Dear Wendy,

It’s so funny that you’d mention Benny Goodman’s “Sing, Sing, Sing” when you were talking about your 8 desert island discs. I was just listening to that song on the weekend, after I’d set up our new stereo speakers, and I have the same reaction that you do.

The moment I hear Gene Krupa’s pounding drumbeat, followed by that opening Harry James trumpet salvo, my heart quickens a little, and I can almost see Mum and Dad jitterbugging in our family living room.

Watching them dance was like watching a pair of Olympic ice skaters—they danced like two halves of the same person, intimately familiar with one another’s moves. It was as though they sensed rather than saw the other, so that no matter what one partner did, the other was ready with the next move.

They never seemed to notice us watching them—when they danced, they moved into a private, intimate space where it was just the two of them, completely oblivious to the rest of the world.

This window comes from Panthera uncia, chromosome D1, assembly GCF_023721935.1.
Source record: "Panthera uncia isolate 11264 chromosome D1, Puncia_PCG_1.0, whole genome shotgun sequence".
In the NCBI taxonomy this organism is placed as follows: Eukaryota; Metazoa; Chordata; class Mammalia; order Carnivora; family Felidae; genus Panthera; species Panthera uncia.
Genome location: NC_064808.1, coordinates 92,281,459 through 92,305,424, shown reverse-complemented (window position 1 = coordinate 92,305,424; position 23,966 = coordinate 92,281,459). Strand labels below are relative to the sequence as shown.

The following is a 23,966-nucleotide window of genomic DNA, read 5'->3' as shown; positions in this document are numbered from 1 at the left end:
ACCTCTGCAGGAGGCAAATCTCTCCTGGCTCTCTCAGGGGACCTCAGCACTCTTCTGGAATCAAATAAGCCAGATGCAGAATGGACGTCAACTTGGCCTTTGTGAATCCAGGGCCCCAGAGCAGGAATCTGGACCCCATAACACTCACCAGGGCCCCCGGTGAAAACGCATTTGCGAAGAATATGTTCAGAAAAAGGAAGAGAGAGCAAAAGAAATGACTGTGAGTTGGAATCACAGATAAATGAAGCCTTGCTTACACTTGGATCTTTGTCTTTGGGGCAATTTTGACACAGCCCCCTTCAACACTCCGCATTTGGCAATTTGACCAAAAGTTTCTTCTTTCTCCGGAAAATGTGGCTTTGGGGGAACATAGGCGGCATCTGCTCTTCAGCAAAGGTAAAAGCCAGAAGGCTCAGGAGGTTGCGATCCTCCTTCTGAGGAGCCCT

Mum and Dad were in their own special world when they danced. And they never really stopped.

I remember Dad trying to teach me to dance once. It didn’t go well.

“Don’t move your hips so much—you’re not a hula dancer!….No, not like that, you have to let me lead….stop bouncing! Just try to follow me, and listen to the music. This isn’t rock’n’roll, it’s swing—it’s supposed to be smooth!”

Essentially, I think the problem was that I wasn’t Mum.


All dressed up and ready to boogie

It makes me wonder: how did our parents learn all the moves they used to execute so brilliantly and effortlessly? Because no one is born knowing how to dance, right?

Or maybe we are. Maybe emerge from the womb with the instinct to follow music with our bodies, but somehow as we get older, we forget what we once knew. Life intervenes: we grow shy or inhibited, we forget that moving to music is a primal instinct.

But even if dance is innate, that doesn’t answer the question of how two people can be so completely in synch with one another that they can merge into a single, swinging entity, at least as long as the music’s still playing.

Even when our parents were at their alcoholic worst, bickering and sniping at one another or us, it seemed that music had some special power to draw them into their own secret world, where they moved together easily, gracefully.